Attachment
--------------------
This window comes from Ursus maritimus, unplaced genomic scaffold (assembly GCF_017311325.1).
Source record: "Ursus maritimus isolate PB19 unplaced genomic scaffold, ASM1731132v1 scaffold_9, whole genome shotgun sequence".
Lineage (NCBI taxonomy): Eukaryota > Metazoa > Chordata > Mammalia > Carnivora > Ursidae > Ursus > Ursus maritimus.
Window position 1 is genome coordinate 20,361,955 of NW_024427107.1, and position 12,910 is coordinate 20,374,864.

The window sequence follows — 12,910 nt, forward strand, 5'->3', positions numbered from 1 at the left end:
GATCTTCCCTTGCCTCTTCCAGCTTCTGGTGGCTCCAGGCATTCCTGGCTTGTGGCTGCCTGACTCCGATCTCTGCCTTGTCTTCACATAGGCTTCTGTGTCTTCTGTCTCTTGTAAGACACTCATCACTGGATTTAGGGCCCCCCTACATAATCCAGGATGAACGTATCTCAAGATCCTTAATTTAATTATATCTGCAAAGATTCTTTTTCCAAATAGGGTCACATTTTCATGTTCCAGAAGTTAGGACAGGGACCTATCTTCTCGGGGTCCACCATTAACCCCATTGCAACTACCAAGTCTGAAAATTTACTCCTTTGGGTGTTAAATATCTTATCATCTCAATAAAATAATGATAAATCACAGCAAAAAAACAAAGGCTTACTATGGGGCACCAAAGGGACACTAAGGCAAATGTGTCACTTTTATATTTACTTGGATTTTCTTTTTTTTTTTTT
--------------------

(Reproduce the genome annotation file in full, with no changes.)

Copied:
This window comes from Ursus maritimus, unplaced genomic scaffold (assembly GCF_017311325.1).
Source record: "Ursus maritimus isolate PB19 unplaced genomic scaffold, ASM1731132v1 scaffold_9, whole genome shotgun sequence".
Lineage (NCBI taxonomy): Eukaryota > Metazoa > Chordata > Mammalia > Carnivora > Ursidae > Ursus > Ursus maritimus.
Window position 1 is genome coordinate 20,361,955 of NW_024427107.1, and position 12,910 is coordinate 20,374,864.

The window sequence follows — 12,910 nt, forward strand, 5'->3', positions numbered from 1 at the left end:
GATCTTCCCTTGCCTCTTCCAGCTTCTGGTGGCTCCAGGCATTCCTGGCTTGTGGCTGCCTGACTCCGATCTCTGCCTTGTCTTCACATAGGCTTCTGTGTCTTCTGTCTCTTGTAAGACACTCATCACTGGATTTAGGGCCCCCCTACATAATCCAGGATGAACGTATCTCAAGATCCTTAATTTAATTATATCTGCAAAGATTCTTTTTCCAAATAGGGTCACATTTTCATGTTCCAGAAGTTAGGACAGGGACCTATCTTCTCGGGGTCCACCATTAACCCCATTGCAACTACCAAGTCTGAAAATTTACTCCTTTGGGTGTTAAATATCTTATCATCTCAATAAAATAATGATAAATCACAGCAAAAAAACAAAGGCTTACTATGGGGCACCAAAGGGACACTAAGGCAAATGTGTCACTTTTATATTTACTTGGATTTTCTTTTTTTTTTTTT